Whilst the genius of Bonaparte thus drove the Austrians from the plains of Lombardy, the efforts of his brother generals at the head of far superior armies could make no impression upon the Imperialists in Germany. Yet it was the desire and interest of the Directory that the young general should not monopolise victory. The French armies under Moreau and Jourdan on the upper and lower Rhine numbered 150,000 men. The Arch

The victory of Solferino in to the defection of an Hungarian our day, and the capture of its tower corps, posted to protect the defence. by the French, were chiefly owing An Eye-witness.

.

CHAP duke Charles, even after the departure of Wurmser with

30,000 men for Italy, was nearly as strong. The French passed the Rhine with two armies, Jourdan at Cologne, Moreau at Kehl, with the intention of meeting in the centre of Germany. The Archduke Charles at first retreated before them, but gave Moreau battle on the 11th of August at Neresheim. The combatants lost each about 7,000 men, the French kept possession of the field, but the junction of Moreau with Jourdan was prevented. On the 3rd of September, Jourdan gave battle to the Archduke for the purpose of effecting what Moreau had failed in accomplishing. The engagement took place at Wurzburg, but the French were defeated by the archduke and Jourdan's army driven back upon the Rhine. Moreau advanced as far as Munich, and was thus in Bavaria in the first days of September, whilst Bonaparte was engaged with Wurmser. The latter believed that the two French generals would unite, and in this belief he made his unfortunate point upon Verona. But Moreau could go no farther. The Archduke Charles, after the defeat of Jourdan, watched every opportunity for overwhelming his brother general, and all Moreau could do was to bring back his army to Strasbourg. His retreat across the Black Forest is compared by French writers to that of the Ten Thousand. It is not easy to discern the similitude.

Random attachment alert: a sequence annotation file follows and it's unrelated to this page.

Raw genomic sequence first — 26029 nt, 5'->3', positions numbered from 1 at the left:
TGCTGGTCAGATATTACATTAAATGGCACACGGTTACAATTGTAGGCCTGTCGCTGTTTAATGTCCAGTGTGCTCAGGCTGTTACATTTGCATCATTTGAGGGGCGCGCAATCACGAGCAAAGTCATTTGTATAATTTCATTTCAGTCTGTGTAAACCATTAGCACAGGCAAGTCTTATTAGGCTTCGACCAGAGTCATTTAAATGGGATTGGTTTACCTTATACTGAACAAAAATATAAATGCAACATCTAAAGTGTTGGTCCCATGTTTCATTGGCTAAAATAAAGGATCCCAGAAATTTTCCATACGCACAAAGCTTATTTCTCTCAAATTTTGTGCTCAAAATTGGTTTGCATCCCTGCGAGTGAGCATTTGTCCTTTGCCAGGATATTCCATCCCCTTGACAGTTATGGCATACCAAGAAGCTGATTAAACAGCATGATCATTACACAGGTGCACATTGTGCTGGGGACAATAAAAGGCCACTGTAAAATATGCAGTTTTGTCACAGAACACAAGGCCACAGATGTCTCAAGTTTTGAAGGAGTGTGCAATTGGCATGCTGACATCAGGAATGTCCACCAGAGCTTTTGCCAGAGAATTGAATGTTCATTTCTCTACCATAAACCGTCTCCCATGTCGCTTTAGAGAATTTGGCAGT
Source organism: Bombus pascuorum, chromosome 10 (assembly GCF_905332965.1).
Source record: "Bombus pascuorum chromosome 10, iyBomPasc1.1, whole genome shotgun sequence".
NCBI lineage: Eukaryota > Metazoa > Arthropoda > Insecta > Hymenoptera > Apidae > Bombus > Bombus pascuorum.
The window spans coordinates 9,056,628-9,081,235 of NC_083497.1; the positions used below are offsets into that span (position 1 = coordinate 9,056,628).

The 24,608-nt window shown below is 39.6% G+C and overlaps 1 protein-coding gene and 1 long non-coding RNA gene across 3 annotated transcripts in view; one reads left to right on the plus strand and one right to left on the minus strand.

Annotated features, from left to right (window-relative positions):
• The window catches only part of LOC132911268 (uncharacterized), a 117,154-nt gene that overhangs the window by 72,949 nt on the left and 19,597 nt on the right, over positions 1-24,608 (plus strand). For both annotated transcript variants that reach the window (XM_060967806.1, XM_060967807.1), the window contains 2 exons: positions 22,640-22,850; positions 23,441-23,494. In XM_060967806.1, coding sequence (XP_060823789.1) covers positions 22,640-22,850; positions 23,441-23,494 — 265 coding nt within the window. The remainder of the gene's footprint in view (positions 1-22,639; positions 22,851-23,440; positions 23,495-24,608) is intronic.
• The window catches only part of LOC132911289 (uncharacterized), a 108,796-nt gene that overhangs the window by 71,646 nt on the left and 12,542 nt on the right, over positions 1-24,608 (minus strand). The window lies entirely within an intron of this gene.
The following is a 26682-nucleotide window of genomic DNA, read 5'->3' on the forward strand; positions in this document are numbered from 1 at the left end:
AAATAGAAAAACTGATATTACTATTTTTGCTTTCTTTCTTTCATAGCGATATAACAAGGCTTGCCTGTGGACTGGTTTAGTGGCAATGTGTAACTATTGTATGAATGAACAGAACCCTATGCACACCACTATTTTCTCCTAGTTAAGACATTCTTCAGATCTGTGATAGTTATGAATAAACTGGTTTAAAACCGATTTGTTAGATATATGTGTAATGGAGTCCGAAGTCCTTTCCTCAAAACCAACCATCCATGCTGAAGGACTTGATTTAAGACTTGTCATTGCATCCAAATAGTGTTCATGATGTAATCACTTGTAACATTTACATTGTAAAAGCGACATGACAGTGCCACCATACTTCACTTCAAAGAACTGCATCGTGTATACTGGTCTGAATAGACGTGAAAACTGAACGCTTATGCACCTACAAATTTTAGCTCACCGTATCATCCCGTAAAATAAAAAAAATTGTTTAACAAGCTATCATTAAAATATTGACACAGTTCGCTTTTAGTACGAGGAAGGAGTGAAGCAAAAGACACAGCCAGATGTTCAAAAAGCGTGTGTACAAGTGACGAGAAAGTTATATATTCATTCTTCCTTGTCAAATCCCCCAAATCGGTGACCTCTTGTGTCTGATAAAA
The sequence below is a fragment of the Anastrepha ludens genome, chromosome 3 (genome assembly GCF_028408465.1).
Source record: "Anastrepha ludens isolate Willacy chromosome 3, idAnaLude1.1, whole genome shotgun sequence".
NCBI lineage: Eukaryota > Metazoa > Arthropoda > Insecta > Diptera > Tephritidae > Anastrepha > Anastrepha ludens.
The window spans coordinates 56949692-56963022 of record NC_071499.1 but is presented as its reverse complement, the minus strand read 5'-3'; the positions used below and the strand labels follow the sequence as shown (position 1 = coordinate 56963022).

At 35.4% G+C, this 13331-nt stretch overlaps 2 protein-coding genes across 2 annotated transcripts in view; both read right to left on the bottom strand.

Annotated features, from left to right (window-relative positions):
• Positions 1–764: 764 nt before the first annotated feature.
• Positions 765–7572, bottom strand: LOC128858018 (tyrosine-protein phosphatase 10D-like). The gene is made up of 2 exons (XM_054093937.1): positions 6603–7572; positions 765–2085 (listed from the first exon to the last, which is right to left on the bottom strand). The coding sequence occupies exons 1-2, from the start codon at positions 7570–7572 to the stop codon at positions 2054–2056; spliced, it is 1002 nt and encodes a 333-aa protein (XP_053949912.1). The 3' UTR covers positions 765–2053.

These successes of the Archduke Charles compensated at Vienna the victory of Bonaparte, and even after the last defeat it was determined to send a fresh

army

down the Tyrol upon Verona, under the command of Alvinzi, to the relief of Wurmser, who was by no means provided for supporting a long siege in Mantua. The force collected for this purpose amounted to some 50,000 men, of which one portion under Davidowitsch was to take the accustomed road down the Adige to Verona; the rest Alvinzi proposed to bring to Vicenza, and thus approach Verona and Mantua from Venetia. In both

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directions the Austrians were successful. Early in November, Davidowitsch drove General Vaubois from the valley of the Adige back upon Verona, whilst Massena and Augereau were obliged to retire from Vicenza to the same town.

The Austrian generals took post on the heights of Caldiero, eastward of Verona. Bonaparte marched from this city on the 12th to attack them, but was repulsed, and for the first time found himself worsted. He vented his anger and despair, the latter more than half affected, in a despatch to the Directory, complaining of their leaving him so inferior in number to the enemy. To rest under defeat was, however, to draw down destruction. He had tried in vain to dislodge the Austrians from Caldiero by attacking them from Verona. To reach them from the other side was difficult, for the only way led through marshes, and to attempt this would expose Verona. Yet the French general risked it. He marched from Verona south-east by the Adige, passed over it to the marshes, and directed his column on the 11th of November along the raised roads by which " he hoped to reach Villanuova and the enemy's rear by the first light of morning."* He was stopped, however, by the Alpon river and the bridge of Arcola which crosses it, where a regiment of Croats kept guard. Not to force a passage seemed to be to lose the whole aim of the expedition, and accordingly every effort was made by the French to do so. Attack after attack failing, the last was led by Napoleon in person, who planted a flag upon the bridge and led on a truly forlorn hope. The generals and aides-de-camp covered him with their persons, but all were shot or wounded, and he himself, dragged back from the inexpugnable bridge by his soldiers, was well nigh drowned in the morass which engulfed him to the middle. There was no taking or passing the bridge till the next day, the Alpon having

* His Correspondence.